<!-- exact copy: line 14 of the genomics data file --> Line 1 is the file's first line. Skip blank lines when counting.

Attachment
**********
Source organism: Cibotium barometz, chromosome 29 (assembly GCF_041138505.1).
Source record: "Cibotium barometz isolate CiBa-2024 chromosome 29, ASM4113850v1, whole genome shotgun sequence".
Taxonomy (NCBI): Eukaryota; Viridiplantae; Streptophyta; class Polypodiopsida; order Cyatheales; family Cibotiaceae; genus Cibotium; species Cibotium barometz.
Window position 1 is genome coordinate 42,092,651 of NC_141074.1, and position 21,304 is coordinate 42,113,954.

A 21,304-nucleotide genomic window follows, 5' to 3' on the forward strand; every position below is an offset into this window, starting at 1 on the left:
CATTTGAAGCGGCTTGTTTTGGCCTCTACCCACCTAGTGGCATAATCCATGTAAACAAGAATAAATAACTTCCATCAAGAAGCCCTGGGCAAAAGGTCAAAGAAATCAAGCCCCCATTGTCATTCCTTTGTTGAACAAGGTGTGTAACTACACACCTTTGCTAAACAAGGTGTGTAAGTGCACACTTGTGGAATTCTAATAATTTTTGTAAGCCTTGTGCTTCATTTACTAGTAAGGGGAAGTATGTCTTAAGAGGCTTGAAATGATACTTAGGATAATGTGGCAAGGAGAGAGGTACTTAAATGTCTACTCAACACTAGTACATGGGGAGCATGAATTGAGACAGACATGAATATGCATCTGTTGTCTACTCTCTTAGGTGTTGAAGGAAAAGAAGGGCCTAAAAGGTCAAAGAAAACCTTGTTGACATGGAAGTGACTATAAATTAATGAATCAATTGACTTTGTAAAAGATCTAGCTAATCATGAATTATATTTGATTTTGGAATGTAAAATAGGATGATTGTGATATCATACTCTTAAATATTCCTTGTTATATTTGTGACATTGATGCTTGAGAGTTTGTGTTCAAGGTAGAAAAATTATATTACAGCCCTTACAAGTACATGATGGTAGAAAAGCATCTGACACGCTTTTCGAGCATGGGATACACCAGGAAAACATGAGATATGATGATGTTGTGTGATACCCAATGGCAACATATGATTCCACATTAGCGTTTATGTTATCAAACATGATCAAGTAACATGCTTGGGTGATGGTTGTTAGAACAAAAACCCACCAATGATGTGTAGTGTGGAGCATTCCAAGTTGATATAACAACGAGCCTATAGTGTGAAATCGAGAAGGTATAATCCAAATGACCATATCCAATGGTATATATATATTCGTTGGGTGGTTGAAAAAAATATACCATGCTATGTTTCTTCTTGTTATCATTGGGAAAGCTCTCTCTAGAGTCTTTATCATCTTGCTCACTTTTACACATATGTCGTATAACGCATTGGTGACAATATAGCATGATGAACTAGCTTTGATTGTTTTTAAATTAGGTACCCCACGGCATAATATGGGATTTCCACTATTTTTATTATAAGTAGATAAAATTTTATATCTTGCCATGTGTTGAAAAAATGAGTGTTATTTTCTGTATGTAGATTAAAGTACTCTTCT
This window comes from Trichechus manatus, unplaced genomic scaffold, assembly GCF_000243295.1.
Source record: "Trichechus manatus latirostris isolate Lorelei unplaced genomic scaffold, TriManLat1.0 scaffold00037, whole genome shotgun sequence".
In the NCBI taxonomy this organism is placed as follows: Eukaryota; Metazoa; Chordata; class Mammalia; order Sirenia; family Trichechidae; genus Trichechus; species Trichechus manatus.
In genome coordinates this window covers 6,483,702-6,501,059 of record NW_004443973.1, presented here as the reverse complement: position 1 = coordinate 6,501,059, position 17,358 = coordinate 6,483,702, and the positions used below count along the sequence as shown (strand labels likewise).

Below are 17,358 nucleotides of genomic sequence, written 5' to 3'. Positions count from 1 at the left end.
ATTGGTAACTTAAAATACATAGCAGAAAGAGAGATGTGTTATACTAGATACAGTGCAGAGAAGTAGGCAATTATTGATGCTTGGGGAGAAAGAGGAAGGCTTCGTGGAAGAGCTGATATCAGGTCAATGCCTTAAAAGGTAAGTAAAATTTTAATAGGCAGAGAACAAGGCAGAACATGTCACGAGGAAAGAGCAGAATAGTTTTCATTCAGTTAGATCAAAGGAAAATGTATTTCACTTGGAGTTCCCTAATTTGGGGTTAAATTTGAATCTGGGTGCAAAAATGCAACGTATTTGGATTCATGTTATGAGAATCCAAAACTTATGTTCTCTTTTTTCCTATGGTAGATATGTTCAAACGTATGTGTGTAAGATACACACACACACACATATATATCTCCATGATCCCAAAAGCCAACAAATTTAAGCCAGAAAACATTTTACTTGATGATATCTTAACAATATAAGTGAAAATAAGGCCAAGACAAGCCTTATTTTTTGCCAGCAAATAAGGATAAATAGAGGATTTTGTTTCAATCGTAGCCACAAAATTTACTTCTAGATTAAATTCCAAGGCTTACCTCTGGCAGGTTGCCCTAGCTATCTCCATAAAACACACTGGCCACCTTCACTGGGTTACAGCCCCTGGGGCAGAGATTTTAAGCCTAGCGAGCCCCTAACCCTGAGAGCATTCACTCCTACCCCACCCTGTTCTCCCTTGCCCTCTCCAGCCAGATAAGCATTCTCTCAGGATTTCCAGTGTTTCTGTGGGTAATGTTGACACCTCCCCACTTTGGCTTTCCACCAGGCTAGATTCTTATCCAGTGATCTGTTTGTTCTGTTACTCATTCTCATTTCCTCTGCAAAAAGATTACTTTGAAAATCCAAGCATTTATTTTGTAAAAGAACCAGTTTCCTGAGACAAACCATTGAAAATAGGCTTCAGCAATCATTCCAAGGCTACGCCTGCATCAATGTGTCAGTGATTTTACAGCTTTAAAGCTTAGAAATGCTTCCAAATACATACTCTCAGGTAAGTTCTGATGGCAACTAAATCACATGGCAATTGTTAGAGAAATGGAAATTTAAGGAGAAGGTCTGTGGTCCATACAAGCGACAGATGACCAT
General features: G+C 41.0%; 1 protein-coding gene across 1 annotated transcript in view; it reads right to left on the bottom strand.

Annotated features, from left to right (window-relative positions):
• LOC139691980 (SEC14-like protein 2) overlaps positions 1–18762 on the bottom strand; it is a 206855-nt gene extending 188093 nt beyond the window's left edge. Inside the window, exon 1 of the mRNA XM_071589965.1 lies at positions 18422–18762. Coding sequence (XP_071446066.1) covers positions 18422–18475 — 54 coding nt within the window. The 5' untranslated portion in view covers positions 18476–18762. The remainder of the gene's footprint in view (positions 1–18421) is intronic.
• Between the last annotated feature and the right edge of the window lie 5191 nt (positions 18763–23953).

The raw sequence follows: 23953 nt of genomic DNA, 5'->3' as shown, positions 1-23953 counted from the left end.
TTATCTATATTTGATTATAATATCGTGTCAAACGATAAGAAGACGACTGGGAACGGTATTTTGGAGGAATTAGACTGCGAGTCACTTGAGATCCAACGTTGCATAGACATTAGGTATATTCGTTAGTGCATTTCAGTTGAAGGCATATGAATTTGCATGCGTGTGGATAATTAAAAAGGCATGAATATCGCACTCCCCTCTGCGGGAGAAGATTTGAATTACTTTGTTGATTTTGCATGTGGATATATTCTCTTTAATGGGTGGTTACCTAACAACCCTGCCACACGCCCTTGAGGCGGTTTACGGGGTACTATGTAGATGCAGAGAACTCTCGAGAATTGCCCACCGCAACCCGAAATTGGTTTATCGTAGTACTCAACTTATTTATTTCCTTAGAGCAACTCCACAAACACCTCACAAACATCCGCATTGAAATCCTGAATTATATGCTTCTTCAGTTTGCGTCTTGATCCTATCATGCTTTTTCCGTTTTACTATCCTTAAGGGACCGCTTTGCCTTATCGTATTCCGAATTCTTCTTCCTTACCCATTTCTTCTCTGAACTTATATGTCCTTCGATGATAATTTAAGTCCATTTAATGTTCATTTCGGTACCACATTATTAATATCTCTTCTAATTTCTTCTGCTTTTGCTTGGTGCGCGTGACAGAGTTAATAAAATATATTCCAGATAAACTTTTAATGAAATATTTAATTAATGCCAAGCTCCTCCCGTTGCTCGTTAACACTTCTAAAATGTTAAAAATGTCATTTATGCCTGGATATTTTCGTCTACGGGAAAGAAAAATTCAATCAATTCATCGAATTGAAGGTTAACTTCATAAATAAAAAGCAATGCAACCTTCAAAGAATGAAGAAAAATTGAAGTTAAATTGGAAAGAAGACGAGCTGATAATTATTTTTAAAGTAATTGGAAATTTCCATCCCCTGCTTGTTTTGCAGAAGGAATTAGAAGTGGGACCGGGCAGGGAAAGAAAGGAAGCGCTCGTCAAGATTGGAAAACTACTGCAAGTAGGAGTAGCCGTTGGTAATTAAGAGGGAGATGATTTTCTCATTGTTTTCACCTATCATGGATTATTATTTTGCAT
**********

Annotated features, from left to right (window-relative positions):